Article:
Protecting your online accounts is more important now than ever — and using a password manager is one of the easiest and most effective ways to do it.
Why? It’s simple: Reusing passwords puts you at a heightened risk for hacking. If someone discovers your password at just one website — any sort of breach, be it large-scale or targeted — they can then use that same password to crack into your accounts at countless other places. It happens all the time.
In a world that requires passwords for just about every online activity you do, most security experts agree: The key to keeping yourself safe is relying on long, random passwords (in conjunction with two-factor authentication, whenever possible). Remembering even a few such passwords is difficult enough, but doing so for dozens or hundreds of sites and services is nigh impossible for mere mortals.
And that’s where the password manager comes into play: It makes it possible to generate and keep track of all that info without needing a Rainman-caliber brain. With a password manager, you need to remember just one master password, and the manager creates and remembers the rest.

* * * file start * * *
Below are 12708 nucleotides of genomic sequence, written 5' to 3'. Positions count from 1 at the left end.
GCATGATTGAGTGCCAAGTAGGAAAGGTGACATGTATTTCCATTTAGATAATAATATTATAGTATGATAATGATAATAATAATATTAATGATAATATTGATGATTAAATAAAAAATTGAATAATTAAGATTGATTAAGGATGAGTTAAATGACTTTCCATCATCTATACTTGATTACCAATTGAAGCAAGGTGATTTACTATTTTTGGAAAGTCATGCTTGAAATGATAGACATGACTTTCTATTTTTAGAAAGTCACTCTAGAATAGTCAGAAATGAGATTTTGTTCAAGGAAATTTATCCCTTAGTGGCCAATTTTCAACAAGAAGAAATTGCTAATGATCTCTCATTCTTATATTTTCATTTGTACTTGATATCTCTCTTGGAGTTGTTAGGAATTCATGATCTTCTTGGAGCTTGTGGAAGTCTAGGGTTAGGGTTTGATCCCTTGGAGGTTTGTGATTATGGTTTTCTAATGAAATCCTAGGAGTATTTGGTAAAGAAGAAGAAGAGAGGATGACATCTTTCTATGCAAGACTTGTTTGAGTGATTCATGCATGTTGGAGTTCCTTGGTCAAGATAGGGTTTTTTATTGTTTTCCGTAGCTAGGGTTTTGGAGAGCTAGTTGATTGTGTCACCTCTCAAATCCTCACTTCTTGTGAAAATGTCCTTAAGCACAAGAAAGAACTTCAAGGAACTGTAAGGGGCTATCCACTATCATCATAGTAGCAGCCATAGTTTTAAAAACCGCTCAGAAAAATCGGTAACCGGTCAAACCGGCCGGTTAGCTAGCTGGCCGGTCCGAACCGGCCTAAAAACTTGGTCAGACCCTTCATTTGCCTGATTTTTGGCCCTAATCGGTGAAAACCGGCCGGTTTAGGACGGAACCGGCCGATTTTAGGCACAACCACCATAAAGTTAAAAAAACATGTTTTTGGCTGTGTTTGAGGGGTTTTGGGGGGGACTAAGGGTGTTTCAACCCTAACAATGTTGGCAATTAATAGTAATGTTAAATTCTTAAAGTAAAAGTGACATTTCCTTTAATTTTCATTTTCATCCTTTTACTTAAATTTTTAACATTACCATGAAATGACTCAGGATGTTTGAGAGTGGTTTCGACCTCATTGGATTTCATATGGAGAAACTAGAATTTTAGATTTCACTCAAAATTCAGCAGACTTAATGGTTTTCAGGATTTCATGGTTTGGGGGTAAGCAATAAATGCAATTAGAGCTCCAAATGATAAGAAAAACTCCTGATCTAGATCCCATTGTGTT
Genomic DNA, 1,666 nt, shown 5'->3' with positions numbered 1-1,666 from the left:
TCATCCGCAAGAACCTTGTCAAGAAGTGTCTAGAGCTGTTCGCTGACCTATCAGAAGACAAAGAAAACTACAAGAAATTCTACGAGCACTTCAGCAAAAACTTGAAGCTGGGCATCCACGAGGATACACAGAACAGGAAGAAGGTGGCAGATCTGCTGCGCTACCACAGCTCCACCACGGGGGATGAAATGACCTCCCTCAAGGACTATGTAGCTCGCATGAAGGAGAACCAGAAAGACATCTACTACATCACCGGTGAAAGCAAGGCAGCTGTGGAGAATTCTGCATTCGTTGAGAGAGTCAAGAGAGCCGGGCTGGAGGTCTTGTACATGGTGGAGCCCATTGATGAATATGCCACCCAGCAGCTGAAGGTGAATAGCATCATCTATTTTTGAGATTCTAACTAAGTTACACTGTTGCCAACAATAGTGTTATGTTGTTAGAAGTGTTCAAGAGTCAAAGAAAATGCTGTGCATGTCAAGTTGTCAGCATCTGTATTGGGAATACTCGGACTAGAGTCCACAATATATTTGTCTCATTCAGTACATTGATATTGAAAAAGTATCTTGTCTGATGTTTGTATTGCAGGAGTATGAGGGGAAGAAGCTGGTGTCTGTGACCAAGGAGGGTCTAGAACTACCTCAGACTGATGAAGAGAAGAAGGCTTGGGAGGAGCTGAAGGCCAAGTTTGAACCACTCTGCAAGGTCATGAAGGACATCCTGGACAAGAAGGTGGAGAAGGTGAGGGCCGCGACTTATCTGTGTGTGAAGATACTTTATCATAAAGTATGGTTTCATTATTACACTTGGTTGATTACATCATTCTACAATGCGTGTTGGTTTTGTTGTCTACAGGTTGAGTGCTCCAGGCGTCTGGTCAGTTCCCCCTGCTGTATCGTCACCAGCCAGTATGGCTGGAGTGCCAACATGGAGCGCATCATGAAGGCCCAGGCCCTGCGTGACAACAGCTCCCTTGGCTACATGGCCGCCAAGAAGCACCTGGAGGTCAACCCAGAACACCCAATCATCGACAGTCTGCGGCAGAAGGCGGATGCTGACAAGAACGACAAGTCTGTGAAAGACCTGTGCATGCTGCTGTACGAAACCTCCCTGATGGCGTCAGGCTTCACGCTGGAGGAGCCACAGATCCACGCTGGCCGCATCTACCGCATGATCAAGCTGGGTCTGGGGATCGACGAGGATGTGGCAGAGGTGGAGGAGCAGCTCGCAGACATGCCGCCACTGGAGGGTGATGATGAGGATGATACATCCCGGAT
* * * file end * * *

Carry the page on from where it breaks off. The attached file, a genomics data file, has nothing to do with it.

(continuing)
Figuring out which password manager is right for you, however, isn’t so easy. But I’m here to help. I’ve spent a significant amount of time evaluating and revisiting each of the major password managers available for Android (using a Pixel 3A phone with Android 9 Pie software for my most recent round of testing).
Here are my recommendations.
The best Android password manager for most people
When you use all the major Android password managers back to back, one thing becomes immediately clear: LastPass is in a league of its own. The app is intuitive and easy to use, and — critically — it works consistently well across the entire Android experience.
At its core, LastPass makes it super-simple to store sign-in info for apps and websites and then to automatically fill in your credentials whenever you’re prompted. LastPass intelligently utilizes Android’s autofill function in combination with the operating system’s accessibility feature to provide quick and reliable responses wherever a sign-in prompt appears.